Studies of how social movements impact policy outcomes typically treat policy change as a dichotomous phenomenon; a governmental unit either adopts or does not adopt a particular policy in a particular time frame. This simplistic view of the policy process runs the risk of masking how movements and other factors matter at various stages of the policy process. Each stage is characterized by different rules and different consequences; thus, movements and other factors ought to matter differently at each stage. The authors examine three stages of policy development with regard to state ratification of the Equal Rights Amendment. Results show that movements mattered more to legislative decisions in the earlier stages of the policy process, but that their effects were eclipsed in later stages by public opinion.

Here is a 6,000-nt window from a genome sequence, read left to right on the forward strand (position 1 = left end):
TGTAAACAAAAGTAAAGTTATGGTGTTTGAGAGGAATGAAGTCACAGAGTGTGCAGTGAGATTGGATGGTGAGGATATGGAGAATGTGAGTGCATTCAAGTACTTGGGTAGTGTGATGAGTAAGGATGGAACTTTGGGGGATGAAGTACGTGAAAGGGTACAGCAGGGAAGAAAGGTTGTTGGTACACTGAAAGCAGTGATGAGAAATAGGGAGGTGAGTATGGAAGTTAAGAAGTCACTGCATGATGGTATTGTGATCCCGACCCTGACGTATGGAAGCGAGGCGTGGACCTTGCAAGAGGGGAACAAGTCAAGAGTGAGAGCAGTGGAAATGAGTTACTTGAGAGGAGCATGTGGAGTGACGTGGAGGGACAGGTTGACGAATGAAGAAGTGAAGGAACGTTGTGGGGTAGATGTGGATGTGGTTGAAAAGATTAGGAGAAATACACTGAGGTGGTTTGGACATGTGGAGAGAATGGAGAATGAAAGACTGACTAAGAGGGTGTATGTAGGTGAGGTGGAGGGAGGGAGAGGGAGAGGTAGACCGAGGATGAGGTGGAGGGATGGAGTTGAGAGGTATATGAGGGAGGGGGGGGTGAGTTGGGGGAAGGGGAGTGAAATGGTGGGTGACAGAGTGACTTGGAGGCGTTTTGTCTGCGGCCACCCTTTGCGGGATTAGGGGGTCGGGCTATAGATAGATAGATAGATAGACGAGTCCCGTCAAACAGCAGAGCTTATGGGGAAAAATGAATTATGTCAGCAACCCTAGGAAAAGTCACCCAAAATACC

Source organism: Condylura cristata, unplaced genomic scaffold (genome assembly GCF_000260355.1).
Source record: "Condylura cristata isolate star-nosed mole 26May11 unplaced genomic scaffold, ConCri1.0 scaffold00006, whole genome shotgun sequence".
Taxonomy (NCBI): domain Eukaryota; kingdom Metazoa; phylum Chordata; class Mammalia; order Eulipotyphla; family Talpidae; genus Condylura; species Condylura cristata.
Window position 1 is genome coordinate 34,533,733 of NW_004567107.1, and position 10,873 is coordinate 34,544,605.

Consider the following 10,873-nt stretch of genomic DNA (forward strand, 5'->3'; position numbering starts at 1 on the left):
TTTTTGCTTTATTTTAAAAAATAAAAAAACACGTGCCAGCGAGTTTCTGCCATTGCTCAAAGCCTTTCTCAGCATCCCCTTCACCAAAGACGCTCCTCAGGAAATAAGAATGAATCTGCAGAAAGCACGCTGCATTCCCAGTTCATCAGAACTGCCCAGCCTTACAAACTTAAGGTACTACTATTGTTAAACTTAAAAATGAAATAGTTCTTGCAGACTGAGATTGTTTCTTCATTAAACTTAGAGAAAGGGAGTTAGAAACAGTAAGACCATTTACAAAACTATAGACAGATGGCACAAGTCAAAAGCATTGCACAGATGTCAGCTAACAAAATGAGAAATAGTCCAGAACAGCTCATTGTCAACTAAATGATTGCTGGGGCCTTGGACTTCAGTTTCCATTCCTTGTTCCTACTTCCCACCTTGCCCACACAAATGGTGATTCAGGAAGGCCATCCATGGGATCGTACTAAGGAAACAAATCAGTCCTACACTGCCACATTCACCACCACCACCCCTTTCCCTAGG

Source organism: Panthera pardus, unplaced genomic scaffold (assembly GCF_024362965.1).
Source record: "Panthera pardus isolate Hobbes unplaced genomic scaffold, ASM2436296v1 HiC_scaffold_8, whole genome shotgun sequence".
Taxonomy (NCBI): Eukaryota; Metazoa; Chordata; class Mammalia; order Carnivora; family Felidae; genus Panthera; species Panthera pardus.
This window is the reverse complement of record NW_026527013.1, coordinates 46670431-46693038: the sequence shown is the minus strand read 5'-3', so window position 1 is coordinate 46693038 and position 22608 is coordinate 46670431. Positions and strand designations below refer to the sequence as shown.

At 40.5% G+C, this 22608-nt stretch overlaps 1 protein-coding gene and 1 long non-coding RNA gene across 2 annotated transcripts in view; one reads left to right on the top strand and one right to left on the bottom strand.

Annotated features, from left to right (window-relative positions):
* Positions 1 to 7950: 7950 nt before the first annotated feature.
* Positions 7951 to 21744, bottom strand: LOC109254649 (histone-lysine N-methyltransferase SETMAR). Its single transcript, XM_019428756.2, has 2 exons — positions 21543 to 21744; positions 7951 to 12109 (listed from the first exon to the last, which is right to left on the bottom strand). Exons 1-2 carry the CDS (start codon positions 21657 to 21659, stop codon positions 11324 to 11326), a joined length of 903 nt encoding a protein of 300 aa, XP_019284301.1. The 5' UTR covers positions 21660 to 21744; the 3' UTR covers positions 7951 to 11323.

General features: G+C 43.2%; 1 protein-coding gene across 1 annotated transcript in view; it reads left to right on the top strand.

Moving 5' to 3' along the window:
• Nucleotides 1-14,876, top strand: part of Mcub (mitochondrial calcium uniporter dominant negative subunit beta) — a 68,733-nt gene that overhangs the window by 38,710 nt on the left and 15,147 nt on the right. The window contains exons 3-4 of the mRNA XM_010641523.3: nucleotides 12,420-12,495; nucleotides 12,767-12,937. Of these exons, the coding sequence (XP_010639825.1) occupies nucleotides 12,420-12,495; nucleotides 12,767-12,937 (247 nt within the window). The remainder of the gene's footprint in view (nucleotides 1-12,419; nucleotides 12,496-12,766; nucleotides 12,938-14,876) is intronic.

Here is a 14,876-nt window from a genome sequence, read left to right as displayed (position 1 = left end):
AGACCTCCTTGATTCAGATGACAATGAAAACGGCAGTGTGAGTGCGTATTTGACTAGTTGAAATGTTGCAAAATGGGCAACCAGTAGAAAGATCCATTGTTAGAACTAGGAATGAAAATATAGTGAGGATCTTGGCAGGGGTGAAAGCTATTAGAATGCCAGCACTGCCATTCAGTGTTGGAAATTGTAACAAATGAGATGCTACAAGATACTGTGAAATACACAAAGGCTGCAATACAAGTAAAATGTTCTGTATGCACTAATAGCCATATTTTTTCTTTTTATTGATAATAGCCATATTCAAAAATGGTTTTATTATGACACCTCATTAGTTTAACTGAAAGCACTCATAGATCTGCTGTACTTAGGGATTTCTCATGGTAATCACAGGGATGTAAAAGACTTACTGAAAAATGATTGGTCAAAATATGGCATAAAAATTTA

ASJC Scopus subject areas
- Sociology and Political Science